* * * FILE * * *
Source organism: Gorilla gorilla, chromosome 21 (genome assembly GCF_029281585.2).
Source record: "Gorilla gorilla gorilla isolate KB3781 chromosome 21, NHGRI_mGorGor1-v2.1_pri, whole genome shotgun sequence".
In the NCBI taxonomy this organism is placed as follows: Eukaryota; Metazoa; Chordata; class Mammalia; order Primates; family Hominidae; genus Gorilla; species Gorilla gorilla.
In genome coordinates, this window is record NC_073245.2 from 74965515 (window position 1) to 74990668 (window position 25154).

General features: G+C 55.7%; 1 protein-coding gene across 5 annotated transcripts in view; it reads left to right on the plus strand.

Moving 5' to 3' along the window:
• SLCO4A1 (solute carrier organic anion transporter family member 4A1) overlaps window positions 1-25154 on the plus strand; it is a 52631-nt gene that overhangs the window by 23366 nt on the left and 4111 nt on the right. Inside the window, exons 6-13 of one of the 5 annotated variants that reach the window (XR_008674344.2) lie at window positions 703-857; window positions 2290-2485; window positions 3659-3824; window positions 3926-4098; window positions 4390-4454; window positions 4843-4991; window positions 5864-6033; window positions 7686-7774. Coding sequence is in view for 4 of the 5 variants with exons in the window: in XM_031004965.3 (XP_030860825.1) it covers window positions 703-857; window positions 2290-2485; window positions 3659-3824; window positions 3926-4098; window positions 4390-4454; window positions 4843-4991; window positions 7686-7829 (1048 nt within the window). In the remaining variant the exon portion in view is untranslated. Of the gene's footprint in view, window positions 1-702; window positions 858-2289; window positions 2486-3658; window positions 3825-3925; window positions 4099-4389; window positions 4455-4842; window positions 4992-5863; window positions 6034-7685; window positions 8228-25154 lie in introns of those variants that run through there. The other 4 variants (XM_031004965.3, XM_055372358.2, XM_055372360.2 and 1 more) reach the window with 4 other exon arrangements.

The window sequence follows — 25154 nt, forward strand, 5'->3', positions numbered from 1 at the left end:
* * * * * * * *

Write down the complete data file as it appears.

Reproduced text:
Source organism: Gorilla gorilla, chromosome 21 (genome assembly GCF_029281585.2).
Source record: "Gorilla gorilla gorilla isolate KB3781 chromosome 21, NHGRI_mGorGor1-v2.1_pri, whole genome shotgun sequence".
In the NCBI taxonomy this organism is placed as follows: Eukaryota; Metazoa; Chordata; class Mammalia; order Primates; family Hominidae; genus Gorilla; species Gorilla gorilla.
In genome coordinates, this window is record NC_073245.2 from 74965515 (window position 1) to 74990668 (window position 25154).

General features: G+C 55.7%; 1 protein-coding gene across 5 annotated transcripts in view; it reads left to right on the plus strand.

Moving 5' to 3' along the window:
• SLCO4A1 (solute carrier organic anion transporter family member 4A1) overlaps window positions 1-25154 on the plus strand; it is a 52631-nt gene that overhangs the window by 23366 nt on the left and 4111 nt on the right. Inside the window, exons 6-13 of one of the 5 annotated variants that reach the window (XR_008674344.2) lie at window positions 703-857; window positions 2290-2485; window positions 3659-3824; window positions 3926-4098; window positions 4390-4454; window positions 4843-4991; window positions 5864-6033; window positions 7686-7774. Coding sequence is in view for 4 of the 5 variants with exons in the window: in XM_031004965.3 (XP_030860825.1) it covers window positions 703-857; window positions 2290-2485; window positions 3659-3824; window positions 3926-4098; window positions 4390-4454; window positions 4843-4991; window positions 7686-7829 (1048 nt within the window). In the remaining variant the exon portion in view is untranslated. Of the gene's footprint in view, window positions 1-702; window positions 858-2289; window positions 2486-3658; window positions 3825-3925; window positions 4099-4389; window positions 4455-4842; window positions 4992-5863; window positions 6034-7685; window positions 8228-25154 lie in introns of those variants that run through there. The other 4 variants (XM_031004965.3, XM_055372358.2, XM_055372360.2 and 1 more) reach the window with 4 other exon arrangements.

The window sequence follows — 25154 nt, forward strand, 5'->3', positions numbered from 1 at the left end: